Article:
Spark

After-the-rain.org / Flicka watercolor

10/3/21 Sunday

There is no longer a tiny ship waiting for me. No sails to mend, no rigging to tune, no bottom to clean. I’m more efficient at work, no longer distracted by fretting about wind and tides, planning the next adventure. Chart #18441 (which covers the southern Salish Sea) has long since been rolled up, collecting dust in a storage unit at the marina. The sound of the bow crashing through waves, the risk of going forward untethered to clear a fouled jib sheet, and the satisfaction of bringing a sailboat back safely to a slip singlehanded are all memories now, fading quickly with time.

To pile on, summer is long gone. Darkness comes early these days, and a quiet gray is creeping in, subtle but persistent. I still go walk the beach sometimes, but the sand is cold, and now I wear shoes. The soles of my feet are becoming soft, muscles are disappearing, and my palms are pasty. Frankly I’m getting fat. The new Monday through Friday work routine is really sealing the deal, and this is having the same dulling effect on the inside. Slowly but surely life is becoming comfortable. The rainy days of autumn are quiet, peaceful in a way, thoughtful, and soft. The only new excitement is my Swedish friend.

It’s late at night, and the rain pitter patters on the window. My energy is spent. I lie on my stomach, legs loosely tangled in a sheet, staring at the flickering candle by the bedside. Her fingertips softly trace my body, like warm little raindrops down my back. Without a word she hands me something. It’s a birthday card, a card and a chocolate bar actually. The chocolate makes me smile, but the card is a stunner. It’s a tiny watercolor of a little yellow Flicka, with tanbark sails no less. As usual she’s really not aware of how much these little gestures mean. I say thank you (a lot), blow out the candle, and lie wide awake drifting on a sea of memories as she quietly drifts off to sleep.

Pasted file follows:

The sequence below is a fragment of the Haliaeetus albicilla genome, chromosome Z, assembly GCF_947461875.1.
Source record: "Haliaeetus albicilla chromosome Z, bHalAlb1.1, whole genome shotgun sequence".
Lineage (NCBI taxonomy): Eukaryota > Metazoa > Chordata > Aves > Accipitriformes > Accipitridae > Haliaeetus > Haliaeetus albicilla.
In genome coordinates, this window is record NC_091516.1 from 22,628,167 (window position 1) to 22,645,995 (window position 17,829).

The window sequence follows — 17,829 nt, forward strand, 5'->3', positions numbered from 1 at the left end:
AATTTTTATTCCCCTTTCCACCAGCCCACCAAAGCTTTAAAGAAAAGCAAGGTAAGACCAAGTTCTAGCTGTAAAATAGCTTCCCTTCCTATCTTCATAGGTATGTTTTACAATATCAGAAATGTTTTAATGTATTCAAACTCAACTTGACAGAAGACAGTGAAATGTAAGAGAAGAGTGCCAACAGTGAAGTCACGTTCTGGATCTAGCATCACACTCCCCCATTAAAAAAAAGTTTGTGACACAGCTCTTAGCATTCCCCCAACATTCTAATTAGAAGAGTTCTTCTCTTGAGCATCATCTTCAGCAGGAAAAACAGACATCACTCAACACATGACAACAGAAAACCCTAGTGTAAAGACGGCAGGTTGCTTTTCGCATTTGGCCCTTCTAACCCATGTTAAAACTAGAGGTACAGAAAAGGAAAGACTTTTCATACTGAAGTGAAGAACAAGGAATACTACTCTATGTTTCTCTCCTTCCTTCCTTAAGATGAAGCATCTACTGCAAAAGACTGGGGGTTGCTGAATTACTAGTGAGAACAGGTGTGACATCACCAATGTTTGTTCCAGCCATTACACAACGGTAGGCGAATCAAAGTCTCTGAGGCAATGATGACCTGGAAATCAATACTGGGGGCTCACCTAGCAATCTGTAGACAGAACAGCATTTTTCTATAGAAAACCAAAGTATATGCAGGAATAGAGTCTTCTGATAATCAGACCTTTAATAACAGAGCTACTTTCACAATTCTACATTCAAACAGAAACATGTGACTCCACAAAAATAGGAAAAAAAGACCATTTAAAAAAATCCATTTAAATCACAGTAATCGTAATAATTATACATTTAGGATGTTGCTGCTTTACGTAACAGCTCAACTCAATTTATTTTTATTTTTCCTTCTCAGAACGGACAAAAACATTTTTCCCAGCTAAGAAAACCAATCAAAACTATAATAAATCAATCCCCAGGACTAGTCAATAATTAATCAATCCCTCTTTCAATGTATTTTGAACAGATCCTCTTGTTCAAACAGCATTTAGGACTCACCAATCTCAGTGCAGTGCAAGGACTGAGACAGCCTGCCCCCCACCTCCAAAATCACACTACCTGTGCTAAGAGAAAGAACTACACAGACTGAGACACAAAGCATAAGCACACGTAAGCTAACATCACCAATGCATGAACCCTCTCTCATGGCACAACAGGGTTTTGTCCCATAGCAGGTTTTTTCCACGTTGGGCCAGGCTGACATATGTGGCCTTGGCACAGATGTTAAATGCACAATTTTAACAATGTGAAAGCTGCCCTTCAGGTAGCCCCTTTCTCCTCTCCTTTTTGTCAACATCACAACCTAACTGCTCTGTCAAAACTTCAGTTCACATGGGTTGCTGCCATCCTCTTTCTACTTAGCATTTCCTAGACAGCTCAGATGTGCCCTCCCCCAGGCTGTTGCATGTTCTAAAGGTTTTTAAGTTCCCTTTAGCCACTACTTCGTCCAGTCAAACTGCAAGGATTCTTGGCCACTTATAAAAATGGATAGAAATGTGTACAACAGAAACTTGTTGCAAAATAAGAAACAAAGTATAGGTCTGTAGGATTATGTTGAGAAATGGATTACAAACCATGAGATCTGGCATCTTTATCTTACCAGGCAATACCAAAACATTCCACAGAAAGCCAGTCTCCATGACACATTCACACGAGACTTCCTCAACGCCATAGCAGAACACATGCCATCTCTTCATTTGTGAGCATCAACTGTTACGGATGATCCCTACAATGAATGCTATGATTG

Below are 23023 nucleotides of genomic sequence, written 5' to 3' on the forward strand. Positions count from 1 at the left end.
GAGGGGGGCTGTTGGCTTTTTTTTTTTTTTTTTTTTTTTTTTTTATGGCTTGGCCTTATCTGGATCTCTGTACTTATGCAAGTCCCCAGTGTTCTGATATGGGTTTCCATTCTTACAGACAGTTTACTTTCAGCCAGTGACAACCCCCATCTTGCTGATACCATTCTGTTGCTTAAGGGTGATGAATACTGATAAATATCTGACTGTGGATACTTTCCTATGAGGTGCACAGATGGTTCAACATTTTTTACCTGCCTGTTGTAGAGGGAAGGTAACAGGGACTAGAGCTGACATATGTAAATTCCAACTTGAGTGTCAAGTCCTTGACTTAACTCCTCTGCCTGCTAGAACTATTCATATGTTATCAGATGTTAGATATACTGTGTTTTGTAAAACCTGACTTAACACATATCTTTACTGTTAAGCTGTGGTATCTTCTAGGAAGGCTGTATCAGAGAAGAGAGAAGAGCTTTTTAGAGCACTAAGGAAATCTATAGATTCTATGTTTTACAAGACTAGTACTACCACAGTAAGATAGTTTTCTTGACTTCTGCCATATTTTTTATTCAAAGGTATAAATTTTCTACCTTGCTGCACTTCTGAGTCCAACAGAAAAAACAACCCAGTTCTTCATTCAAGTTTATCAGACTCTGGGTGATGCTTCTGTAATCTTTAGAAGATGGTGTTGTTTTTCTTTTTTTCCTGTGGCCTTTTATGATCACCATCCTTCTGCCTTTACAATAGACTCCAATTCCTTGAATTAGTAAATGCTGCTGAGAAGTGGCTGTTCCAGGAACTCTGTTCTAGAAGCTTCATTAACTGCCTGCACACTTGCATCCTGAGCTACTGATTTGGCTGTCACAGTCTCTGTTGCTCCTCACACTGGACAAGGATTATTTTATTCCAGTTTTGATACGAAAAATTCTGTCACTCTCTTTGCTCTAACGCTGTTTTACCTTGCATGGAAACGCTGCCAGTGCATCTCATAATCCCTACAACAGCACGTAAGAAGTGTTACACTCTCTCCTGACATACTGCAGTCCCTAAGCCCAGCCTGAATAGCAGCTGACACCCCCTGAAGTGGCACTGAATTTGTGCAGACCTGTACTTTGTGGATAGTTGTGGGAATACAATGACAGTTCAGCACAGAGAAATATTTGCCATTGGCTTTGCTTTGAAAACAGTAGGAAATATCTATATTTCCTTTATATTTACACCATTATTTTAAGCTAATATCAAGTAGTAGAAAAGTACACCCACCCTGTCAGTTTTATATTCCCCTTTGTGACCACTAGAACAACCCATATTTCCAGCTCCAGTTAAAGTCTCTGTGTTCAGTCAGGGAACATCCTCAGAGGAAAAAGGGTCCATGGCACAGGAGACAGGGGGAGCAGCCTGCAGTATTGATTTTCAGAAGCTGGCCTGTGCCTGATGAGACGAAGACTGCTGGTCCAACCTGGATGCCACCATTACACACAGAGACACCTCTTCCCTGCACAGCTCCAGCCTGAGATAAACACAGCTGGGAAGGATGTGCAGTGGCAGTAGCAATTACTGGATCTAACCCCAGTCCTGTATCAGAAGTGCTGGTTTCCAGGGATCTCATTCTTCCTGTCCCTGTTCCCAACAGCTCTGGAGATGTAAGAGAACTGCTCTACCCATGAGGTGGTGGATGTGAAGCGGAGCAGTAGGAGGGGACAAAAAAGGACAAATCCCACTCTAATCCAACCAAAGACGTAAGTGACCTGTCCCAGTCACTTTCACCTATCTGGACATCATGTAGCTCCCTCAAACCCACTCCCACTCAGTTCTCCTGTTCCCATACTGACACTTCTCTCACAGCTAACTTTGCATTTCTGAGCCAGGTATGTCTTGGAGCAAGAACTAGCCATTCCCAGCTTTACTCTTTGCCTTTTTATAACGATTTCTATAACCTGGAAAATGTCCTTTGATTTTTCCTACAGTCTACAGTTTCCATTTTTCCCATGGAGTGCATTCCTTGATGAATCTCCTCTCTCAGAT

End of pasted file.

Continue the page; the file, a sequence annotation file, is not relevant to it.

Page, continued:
Author: Rainey

after-the-rain.org What started out as chicken scratch notes on the back pages of my boat’s logbook has now grown into a blog. These words and images help me cope with a loved one struggling with mental illness, and they help guide me through divorce, and the process of moving on. Thanks for reading along as I learn about life the hard way, do the best I can for my son in my new role as a single dad, and find weird similarities between restoring an old blue water sailboat and putting the pieces of my own life back together. Come check out my story and feel free to say hi!

13 thoughts on “Spark”

  1. It’s a common theme in much of my writing in here, that life is mostly lived in avoidance of three emotions: fear, loneliness, and boredom. Ironically, however, moving away from one always seems to bring another into proximity, so that finding balance is an always somewhat *uncomfortable* task.

    Liked by 1 person

    1. I’ve been thinking about your comment, and will try to clarify my problem with comfort, at least in the context of this post.
      For myself, there is a fine line between physical comfort and indulgence. This can lead to a dull body, which quietly slips into spiritual complacency. A couch, a tv, multiple kinds of insurance, and a steady job may sound great, but they slowly take their toll, slowly separate me from the real world, a world of intense beauty, intense pain, mind blowing love, and deep despair. Comfort becomes a silent prison to a soul that feeds on raw life. It masks problems, and can cause fear of the worst kind, fear of living.
      I don’t pretend to know what it’s like to walk in anyone else’s shoes, but I know what it’s like to walk in mine.

      Liked by 2 people

  2. A belated happy birthday Rainey. I get what you are saying. We are all dying a little with each day that goes by but it is true that when we become comfortable, complacent and our curiosity and determination to maximise each day, to challenge ourselves subsides, we begin to die inside even though we are still alive. Perhaps a good compromise is to know that there is a season for everything; that all seasons in life are necessary and give meaning to each other.

    Liked by 1 person

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